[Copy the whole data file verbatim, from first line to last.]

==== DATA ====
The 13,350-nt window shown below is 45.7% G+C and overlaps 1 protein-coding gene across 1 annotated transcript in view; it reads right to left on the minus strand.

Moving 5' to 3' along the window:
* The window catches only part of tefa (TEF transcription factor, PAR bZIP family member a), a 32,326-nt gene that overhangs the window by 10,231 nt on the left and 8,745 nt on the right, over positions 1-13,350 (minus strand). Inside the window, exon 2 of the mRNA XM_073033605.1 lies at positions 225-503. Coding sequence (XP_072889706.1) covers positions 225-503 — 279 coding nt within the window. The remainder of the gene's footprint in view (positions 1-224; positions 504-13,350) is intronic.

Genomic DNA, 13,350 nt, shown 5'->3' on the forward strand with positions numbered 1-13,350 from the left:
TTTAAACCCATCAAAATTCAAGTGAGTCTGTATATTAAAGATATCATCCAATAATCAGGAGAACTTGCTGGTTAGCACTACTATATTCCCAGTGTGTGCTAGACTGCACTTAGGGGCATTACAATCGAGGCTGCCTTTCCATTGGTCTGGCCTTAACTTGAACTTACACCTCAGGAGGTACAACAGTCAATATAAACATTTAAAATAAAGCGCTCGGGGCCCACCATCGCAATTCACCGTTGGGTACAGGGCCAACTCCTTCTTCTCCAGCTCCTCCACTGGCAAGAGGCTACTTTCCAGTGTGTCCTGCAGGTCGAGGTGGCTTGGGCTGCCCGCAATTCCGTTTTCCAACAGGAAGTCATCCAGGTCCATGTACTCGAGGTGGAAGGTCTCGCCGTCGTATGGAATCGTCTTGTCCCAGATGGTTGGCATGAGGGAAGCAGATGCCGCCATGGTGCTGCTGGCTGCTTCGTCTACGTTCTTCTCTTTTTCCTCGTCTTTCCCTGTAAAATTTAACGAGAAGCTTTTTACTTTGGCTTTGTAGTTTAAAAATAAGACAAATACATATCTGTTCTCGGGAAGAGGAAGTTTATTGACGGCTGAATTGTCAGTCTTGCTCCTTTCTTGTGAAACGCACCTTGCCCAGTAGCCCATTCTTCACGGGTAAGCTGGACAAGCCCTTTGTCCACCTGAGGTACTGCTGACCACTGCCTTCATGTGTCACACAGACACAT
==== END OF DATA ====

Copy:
The 13,350-nt window shown below is 45.7% G+C and overlaps 1 protein-coding gene across 1 annotated transcript in view; it reads right to left on the minus strand.

Moving 5' to 3' along the window:
* The window catches only part of tefa (TEF transcription factor, PAR bZIP family member a), a 32,326-nt gene that overhangs the window by 10,231 nt on the left and 8,745 nt on the right, over positions 1-13,350 (minus strand). Inside the window, exon 2 of the mRNA XM_073033605.1 lies at positions 225-503. Coding sequence (XP_072889706.1) covers positions 225-503 — 279 coding nt within the window. The remainder of the gene's footprint in view (positions 1-224; positions 504-13,350) is intronic.

Genomic DNA, 13,350 nt, shown 5'->3' on the forward strand with positions numbered 1-13,350 from the left:
TTTAAACCCATCAAAATTCAAGTGAGTCTGTATATTAAAGATATCATCCAATAATCAGGAGAACTTGCTGGTTAGCACTACTATATTCCCAGTGTGTGCTAGACTGCACTTAGGGGCATTACAATCGAGGCTGCCTTTCCATTGGTCTGGCCTTAACTTGAACTTACACCTCAGGAGGTACAACAGTCAATATAAACATTTAAAATAAAGCGCTCGGGGCCCACCATCGCAATTCACCGTTGGGTACAGGGCCAACTCCTTCTTCTCCAGCTCCTCCACTGGCAAGAGGCTACTTTCCAGTGTGTCCTGCAGGTCGAGGTGGCTTGGGCTGCCCGCAATTCCGTTTTCCAACAGGAAGTCATCCAGGTCCATGTACTCGAGGTGGAAGGTCTCGCCGTCGTATGGAATCGTCTTGTCCCAGATGGTTGGCATGAGGGAAGCAGATGCCGCCATGGTGCTGCTGGCTGCTTCGTCTACGTTCTTCTCTTTTTCCTCGTCTTTCCCTGTAAAATTTAACGAGAAGCTTTTTACTTTGGCTTTGTAGTTTAAAAATAAGACAAATACATATCTGTTCTCGGGAAGAGGAAGTTTATTGACGGCTGAATTGTCAGTCTTGCTCCTTTCTTGTGAAACGCACCTTGCCCAGTAGCCCATTCTTCACGGGTAAGCTGGACAAGCCCTTTGTCCACCTGAGGTACTGCTGACCACTGCCTTCATGTGTCACACAGACACAT